Apportioning limited supplies to competing retailers under panic buying and associated consumer traveling costs

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Motivated by rising product insecurity during the initial waves of the COVID-19 pandemic, and the resultant need for consumers to travel further to buy scarce products, we address the possibility of shortages as a result of panic buying. In particular, we study the effect of competition on inventory and pricing by considering the case in which a manufacturer apportions a scarce product to two competing retailers. We find that competition does not always effectively respond to panic buying and can cause frequent price oscillations when the market is shared equally between the two retail firms. On the other hand, in contrast to the case of monopolistic retailing, competition enables the manufacturer to regulate the cost that consumers incur even if the wholesale price is fixed. Specifically, when the market location is biased towards one of the two firms, the manufacturer can apportion supplies to the firms in such a way as to increase the average cost (which includes the retail price and the consumers’ traveling costs), thereby mitigating panic buying and reducing the risk of shortage. Alternatively, when the panic is not severe, the manufacturer can apportion in a way that decreases the average cost, thereby meeting a social welfare-oriented goal in the framework of distributing a scarce product.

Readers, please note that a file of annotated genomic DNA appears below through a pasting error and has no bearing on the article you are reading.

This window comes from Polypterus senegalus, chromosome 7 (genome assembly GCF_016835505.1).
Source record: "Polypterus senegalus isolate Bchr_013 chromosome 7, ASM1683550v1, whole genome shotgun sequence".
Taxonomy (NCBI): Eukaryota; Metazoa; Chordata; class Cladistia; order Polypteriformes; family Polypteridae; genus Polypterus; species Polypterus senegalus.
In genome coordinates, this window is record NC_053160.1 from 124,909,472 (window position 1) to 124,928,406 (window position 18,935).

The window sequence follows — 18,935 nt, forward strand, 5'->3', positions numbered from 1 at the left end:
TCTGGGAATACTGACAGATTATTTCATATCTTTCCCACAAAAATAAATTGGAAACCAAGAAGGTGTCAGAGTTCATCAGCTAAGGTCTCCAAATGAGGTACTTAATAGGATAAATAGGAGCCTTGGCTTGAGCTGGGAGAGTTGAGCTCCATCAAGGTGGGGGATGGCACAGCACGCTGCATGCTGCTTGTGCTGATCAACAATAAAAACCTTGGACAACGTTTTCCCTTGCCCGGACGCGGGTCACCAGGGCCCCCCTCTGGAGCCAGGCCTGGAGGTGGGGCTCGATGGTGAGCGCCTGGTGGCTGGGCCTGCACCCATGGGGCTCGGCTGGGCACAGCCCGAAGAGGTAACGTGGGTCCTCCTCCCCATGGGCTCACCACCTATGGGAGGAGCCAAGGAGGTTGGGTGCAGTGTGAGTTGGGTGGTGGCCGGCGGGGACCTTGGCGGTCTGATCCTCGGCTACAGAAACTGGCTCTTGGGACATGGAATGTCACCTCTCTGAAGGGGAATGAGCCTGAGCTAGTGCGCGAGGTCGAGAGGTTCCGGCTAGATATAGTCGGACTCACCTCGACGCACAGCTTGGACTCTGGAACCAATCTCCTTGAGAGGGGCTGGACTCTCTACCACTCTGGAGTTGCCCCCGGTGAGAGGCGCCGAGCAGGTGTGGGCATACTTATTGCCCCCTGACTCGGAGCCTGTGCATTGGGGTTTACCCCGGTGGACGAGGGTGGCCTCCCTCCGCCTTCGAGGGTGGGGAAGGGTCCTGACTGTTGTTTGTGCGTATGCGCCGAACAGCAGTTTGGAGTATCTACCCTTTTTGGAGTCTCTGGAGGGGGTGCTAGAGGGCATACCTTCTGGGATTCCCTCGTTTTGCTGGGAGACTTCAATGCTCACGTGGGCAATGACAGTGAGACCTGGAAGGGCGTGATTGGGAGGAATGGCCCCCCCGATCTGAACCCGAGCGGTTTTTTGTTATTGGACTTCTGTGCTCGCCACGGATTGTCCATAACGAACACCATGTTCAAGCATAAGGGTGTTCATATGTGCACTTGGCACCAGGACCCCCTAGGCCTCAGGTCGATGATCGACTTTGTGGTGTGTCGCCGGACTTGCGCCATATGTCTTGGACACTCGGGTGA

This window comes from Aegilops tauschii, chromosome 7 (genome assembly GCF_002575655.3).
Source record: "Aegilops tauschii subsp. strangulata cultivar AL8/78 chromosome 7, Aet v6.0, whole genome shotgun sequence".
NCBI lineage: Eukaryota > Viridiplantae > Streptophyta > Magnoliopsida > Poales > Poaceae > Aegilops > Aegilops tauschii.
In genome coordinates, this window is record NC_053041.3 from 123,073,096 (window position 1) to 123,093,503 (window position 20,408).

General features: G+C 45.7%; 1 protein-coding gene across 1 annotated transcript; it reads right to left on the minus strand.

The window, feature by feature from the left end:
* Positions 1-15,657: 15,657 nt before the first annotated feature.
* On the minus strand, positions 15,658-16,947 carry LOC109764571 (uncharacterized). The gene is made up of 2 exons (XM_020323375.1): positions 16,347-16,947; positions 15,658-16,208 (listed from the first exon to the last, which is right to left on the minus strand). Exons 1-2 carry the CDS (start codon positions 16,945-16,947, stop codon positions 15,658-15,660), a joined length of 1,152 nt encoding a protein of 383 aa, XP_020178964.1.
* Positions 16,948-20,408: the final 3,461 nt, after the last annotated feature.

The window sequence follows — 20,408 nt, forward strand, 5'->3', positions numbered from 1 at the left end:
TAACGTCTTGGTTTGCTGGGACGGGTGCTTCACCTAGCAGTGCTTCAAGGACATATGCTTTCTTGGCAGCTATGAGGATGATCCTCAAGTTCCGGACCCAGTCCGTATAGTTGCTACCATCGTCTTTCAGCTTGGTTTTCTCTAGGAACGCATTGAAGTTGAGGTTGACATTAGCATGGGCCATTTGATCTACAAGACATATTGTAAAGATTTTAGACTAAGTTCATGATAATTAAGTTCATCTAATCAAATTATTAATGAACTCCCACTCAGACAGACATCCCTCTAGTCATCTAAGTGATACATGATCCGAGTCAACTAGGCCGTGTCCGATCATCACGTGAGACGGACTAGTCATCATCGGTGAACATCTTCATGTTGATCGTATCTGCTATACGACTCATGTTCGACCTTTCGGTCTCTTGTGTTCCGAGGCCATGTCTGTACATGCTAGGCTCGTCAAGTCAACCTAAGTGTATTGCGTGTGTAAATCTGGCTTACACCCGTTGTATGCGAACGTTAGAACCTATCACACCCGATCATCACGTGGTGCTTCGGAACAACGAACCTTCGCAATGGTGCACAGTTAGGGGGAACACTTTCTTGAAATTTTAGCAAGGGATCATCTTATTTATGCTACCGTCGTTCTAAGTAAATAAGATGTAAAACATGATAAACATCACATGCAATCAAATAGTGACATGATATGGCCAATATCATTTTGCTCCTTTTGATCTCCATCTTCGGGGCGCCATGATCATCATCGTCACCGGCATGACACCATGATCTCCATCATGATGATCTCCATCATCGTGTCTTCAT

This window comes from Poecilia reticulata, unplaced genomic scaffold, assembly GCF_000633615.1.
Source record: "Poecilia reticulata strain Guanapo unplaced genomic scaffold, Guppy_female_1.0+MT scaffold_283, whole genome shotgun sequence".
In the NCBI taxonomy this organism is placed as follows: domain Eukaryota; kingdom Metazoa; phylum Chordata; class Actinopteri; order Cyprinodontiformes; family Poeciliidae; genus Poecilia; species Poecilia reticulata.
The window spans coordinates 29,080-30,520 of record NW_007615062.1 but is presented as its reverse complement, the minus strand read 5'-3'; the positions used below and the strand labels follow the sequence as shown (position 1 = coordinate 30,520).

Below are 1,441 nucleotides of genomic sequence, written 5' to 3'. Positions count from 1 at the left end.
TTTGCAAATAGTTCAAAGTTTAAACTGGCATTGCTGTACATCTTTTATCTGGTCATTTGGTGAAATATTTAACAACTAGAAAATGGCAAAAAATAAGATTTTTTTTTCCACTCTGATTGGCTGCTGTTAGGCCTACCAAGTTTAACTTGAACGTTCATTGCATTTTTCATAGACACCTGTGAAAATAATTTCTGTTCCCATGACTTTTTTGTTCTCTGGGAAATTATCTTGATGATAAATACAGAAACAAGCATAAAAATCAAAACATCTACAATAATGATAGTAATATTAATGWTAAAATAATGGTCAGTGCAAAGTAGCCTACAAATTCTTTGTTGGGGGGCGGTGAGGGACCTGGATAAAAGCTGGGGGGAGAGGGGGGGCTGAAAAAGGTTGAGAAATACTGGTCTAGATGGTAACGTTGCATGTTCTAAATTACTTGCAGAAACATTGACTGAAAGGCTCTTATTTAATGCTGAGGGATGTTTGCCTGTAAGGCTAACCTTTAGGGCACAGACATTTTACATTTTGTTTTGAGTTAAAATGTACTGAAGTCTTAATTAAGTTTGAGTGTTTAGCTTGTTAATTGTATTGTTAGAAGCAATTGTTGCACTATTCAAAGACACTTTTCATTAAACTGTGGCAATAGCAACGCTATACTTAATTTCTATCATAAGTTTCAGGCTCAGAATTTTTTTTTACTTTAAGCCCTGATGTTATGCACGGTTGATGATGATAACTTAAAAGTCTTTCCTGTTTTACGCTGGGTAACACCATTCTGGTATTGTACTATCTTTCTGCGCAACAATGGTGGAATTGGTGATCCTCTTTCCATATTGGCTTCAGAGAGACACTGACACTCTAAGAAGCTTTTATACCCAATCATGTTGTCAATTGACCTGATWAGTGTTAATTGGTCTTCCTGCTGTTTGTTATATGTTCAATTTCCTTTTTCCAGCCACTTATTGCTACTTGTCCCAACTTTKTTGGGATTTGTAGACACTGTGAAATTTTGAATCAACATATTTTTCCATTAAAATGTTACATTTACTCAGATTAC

Original languageEnglish
Article number107775
JournalComputers and Industrial Engineering
StatePublished - Dec 2021

Bibliographical note

Publisher Copyright:
© 2021 Elsevier Ltd


  • Inventory control
  • Non-cooperative game
  • Panic buying
  • Scarce products


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